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Dec 26, 2007 02:19 AM

Lotus of Siam - Good, but better than LA places?

I live in North Hollywood and have been to the Thai places in my area and thai town as well. I have not been to thailand, but I worked in an excellent thai restaurant when younger and know it fairly well.

So I am a bit surprised that LOS is said to be *better* than the LA places - even by Jonathan Gold. I mean LOS was great. We had the Yum Woo Sen (clear noodle salad with pork and seafood). The noodles were a great texture, and good amount of seafood and flavor - could use a bit more lime and Nam Pla (fish sauce) but that's my personal taste. We asked for it 10 stars and there was not a speck of red, but then the heat was intense from a generous amount of green fresh chilies. We had fish cakes, which were good, but its not a dish that can really soar. The salmon panang was sophisticated by flavorful and great (from previous comments on the board, thanks!). I was going ot get the bass fillet with chili sauce but opted for the whole catfish fried and smothered in a sweet spicey sauce. It was excellent - well cooked so crispy and not muddy at all. The last item was Pad See Ewe - spicy wide noodles. They were OK, but the others I was with loved it - one who had spent time in thailand said it was as good as anything she had there.

So... despite this, I think the LA places taste better - and of course are dirt cheap. Anyone else make the comparison?

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  1. Don't forget that the J. Gold article was written quite a few years ago, and he zeroed in on his special favorites. Things may have changed over the years. We have eaten at LOS only once and weren't overwhelmed, but maybe if we were to visit more often we would be more impressed. Meanwhile, I still yearn for Samanluang in LA . . .

    1. I used to work, in North Hollywood, with a couple of show biz guys who would spend a month at a time in Thailand 2-3 times a year. When I started working with them, they took me over to Samanluang on Sherman Way near Coldwater Canyon. They taught me what to order and how Thais use their utensils.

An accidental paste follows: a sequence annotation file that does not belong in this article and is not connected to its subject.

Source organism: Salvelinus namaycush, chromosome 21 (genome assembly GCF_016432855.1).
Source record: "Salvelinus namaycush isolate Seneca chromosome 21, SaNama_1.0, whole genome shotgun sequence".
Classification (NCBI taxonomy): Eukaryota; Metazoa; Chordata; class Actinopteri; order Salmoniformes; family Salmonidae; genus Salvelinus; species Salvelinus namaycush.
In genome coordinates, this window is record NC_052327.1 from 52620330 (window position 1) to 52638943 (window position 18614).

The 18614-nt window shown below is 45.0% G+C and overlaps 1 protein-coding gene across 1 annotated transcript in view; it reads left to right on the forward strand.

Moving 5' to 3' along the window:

On Sundays, we would go over to the big temple on Coldwater for the feasts cooked by the monks.

      LOS is good and it does have dishes that aren't found in most mainstream American Thai restaurants, however it really isn't a good substitute for Samanluang.


      1. In my opinion, LOS is far stronger than any *single* restaurant in Los Angeles. Los Angeles and Chicago have far richer trove of Thai restaurants, and LOS doesn't have the stupendous boat noodles of Sapp or the addictive rice salad of Jitlada. Jonathan Gold was already familiar with the Chutima's cuisine -- they were the original owners of Renu Nakorn, which was JG's favorite Thai restaurant in Los Angeles.

        1. I meant to add that I think you might find LOS a little more exciting if you order some more unusual dishes. Here's a whole thread on the subject:

          1. Both LOS and LA places have ups and downs. Part of the challenge for all Thai places here (and Chinese, etc) is that - in general - we expect consistency. And they also have to cater, in many respects, to a non-expat crowd.

            I've spent a couple of months all over the country and found that:

            - the best places served you what was in season or what could be found in their markets in the morning. If they had a freshly caught catfish, that was the main dish. Beef? Ulmost unknown. It wasn't always great, but almost always intensely different.

            - Their flavor punches are incredible. Their heat tolerance is world class. You need really, really great, in season ingredients to do that. We expect Hatch chiles in New Mexico to be perfect at a certain time of the year. Shouldn't we proivde Thai food a bit of seasonality?

            - That said, they and the Vietnamese also seem to allow a lot of tableside adjusting. Tables are set with various condiments allowing diners to add more heat, sweet, etc.
            Westerners are usually given salt and pepper. It would be interesting to see if this catches on.